FAIR Metrics

FAIR metrics are measures designed to assess the extent to which data and digital objects adhere to the principles of FAIR, which stands for Findable, Accessible, Interoperable, and Reusable. The FAIR principles provide a framework to enhance the usability and value of digital assets, particularly in the context of scientific research and data sharing.

FAIR Metrics or Indicators

Wilkonson et.al. have developed indicators that can be used by researchers to assess the FAIRness of resources such as datasets, code, workflows, and research objects. The initial survey-based FAIRness assessments utilized Gen1 and could only be assessed manually. Utilizing the survey results as a comprehensive overview of community FAIRness approaches, we subsequently developed Gen2 MIs, which are fully automated. The current iteration of the FAIR Evaluator employs Gen2 MIs. At this point the Maturity Indicator System consist of 14 Items, are close to the fair principles and human and machine readably.

The description of the indicators can be found in the following table

The template for creating FAIR Metrics [2]



Metric Identifier

FAIR Metrics should, themselves, be FAIR objects,
and thus should have globally unique identifiers.

Metric Name

A human-readable name for the metric

To which principle does it apply?

Metrics should address only one subprinciple, since
each FAIR principle is particular to one feature of a digital resource;
metrics that address multiple principles are likely to be measuring multiple features,

and those should be separated whenever possible.

What is being measured?

A precise description of the aspect of that digital
resource that is going to be evaluated

Why should we measure it?

Describe why it is relevant to measure this aspect

What must be provided?

What information is required to make this measurement?

How do we measure it?

In what way will that information be evaluated?

What is a valid result?

What outcome represents “success” versus “failure”

For which digital resource(s) isthis relevant?

If possible, a metric should apply to all digital resources;
however, some metrics may be applicable only to a subset.
In this case, it is necessary to specify the range of resources
to which the metric is reasonably applicable.

Examples of their application across types of digital resource

Whenever possible, provide an existing example of success, and an example of failure.

RDA FAIR Data Maturity Model

In response to the diversity of FAIRness measurements arising from various interpretations of the principles, the RDA Working Group “FAIR data maturity model,” formed in January 2019, seeks to create a unified set of fundamental assessment criteria for FAIRness, intended to be adopted as an RDA Recommendation. Throughout 2019 and the initial months of 2020, the working group formulated a series of indicators and corresponding maturity levels.

As a result of the work, a first set of guidelines and a checklist related to the implementation of the indicators were produced, with the objective to further align the guidelines for evaluating FAIRness with the needs of the community. [3]

RDA ranks priority for each item (“● useful / ●● important / ●●● essential”) and provides suggestion for assessment (implementation).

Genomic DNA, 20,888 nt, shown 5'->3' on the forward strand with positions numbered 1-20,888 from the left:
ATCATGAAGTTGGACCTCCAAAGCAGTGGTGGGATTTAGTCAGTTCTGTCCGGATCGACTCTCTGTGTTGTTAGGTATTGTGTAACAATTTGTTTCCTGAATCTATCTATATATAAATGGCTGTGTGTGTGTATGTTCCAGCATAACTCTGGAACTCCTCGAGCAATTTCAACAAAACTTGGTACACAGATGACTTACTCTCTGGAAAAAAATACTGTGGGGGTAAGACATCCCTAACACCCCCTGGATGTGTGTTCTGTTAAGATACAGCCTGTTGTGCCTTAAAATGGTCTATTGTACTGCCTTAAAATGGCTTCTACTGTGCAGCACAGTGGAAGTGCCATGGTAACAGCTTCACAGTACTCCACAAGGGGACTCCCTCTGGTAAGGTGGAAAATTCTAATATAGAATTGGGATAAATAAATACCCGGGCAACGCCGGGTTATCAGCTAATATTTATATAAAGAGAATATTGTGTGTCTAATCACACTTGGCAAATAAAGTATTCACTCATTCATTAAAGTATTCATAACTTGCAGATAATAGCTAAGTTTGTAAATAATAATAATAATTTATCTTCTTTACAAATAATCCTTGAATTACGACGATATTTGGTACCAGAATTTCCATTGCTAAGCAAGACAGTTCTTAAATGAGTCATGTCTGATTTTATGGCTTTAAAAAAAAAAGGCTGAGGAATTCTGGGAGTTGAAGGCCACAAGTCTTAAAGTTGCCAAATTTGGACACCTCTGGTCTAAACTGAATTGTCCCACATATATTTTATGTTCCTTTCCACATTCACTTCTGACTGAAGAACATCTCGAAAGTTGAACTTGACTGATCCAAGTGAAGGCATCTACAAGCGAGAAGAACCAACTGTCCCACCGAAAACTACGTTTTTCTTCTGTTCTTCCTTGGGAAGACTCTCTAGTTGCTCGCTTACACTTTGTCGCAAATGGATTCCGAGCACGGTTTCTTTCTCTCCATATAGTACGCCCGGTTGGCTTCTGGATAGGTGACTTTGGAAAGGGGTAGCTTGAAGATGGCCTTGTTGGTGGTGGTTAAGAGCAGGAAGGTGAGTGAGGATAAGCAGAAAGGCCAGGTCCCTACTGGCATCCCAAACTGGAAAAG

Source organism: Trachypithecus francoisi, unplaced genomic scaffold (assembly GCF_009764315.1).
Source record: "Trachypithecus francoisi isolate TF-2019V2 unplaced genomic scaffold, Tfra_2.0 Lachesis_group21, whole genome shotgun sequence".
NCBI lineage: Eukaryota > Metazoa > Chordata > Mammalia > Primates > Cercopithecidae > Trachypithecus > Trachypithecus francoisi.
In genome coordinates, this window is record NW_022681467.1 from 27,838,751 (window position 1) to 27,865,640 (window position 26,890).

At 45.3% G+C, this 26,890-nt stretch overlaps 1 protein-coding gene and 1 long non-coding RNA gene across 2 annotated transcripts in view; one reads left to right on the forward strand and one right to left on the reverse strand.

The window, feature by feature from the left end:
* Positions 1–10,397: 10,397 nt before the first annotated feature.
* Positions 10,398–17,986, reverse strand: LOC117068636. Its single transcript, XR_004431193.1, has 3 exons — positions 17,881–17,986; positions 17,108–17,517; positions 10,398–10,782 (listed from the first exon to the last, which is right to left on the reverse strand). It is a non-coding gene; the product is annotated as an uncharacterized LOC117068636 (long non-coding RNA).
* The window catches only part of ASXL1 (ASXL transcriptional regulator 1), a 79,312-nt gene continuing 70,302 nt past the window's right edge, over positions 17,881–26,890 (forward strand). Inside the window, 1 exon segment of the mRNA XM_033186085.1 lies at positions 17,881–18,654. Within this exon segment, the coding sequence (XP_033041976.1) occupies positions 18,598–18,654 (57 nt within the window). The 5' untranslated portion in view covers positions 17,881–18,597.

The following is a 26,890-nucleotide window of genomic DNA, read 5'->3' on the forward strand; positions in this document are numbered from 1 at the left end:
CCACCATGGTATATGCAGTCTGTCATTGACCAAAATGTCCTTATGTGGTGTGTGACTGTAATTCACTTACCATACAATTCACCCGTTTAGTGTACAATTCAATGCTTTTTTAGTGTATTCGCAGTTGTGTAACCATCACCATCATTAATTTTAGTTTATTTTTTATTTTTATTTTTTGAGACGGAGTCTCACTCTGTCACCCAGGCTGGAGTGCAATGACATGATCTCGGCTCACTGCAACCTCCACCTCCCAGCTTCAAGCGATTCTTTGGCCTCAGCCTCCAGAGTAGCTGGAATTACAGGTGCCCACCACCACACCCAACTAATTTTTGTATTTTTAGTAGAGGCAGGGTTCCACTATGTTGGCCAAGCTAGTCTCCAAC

Currently there are 41 indicators.


Version 0.5 of this specification introduces 17 minimum viable metrics designed to systematically gauge the FAIRness of research data objects. A research data object, encompassing data, metadata, and documentation (such as policies and procedures), plays a crucial role in shaping the FAIR assessment implementation. These components can either serve as resources for evaluation or act as evidence supporting FAIR implementation. The metrics are developed incrementally and are rooted in indicators proposed by the RDA FAIR Data Maturity Model Working Group, as well as previous contributions from project partners like FAIRdat and FAIREnough, and the WDS/RDA Assessment of Data Fitness for Use checklist. Continuous refinement of the metrics has been achieved through processes such as focus groups, internal reviews, public feedback, and the utilization of tools like F-UJI and FAIR-Aware, specifically designed to assist FAIR assessment in selected use cases. The automated FAIR assessment tool (F-UJI) has been applied to datasets from five CoreTrustSeal certified repositories. We encourage the adaptation of these metrics and tools to support various FAIR assessment scenarios throughout the research data lifecycle.

The metrics adhere to the format outlined in the template (Table 2), which has been adjusted from Wilkinson et al. [1]. In each metric table, we furnish descriptions and assessment particulars, along with the metric’s correlation to the pertinent FAIR principle(s) and CoreTrustSeal requirement(s). Currently there are 17 items.

Modified Metric Template [4]



Metric Identifier

The local (FAIRsFAIR) identifier of the metric.

Metric Name

A human-readable name for the metric


The definition of the metric, including examples.

FAIR Principle

The FAIR principle most related to the metric.

CoreTrustSeal Alignment

The CoreTrustSeal requirement(s) most related to the metric.


Requirements and methods to perform the assessment against the metric.

FAIR Metric for EOSC

The EOSC FAIR Working Group (WG) has been assigned the responsibility of defining a collection of metrics for evaluating the FAIRness of datasets and other digital objects to be utilized within the European Open Science Cloud (EOSC). To carry out this task, the FAIR WG established a Metrics and Certification Task Force, working in tandem with related certification initiatives.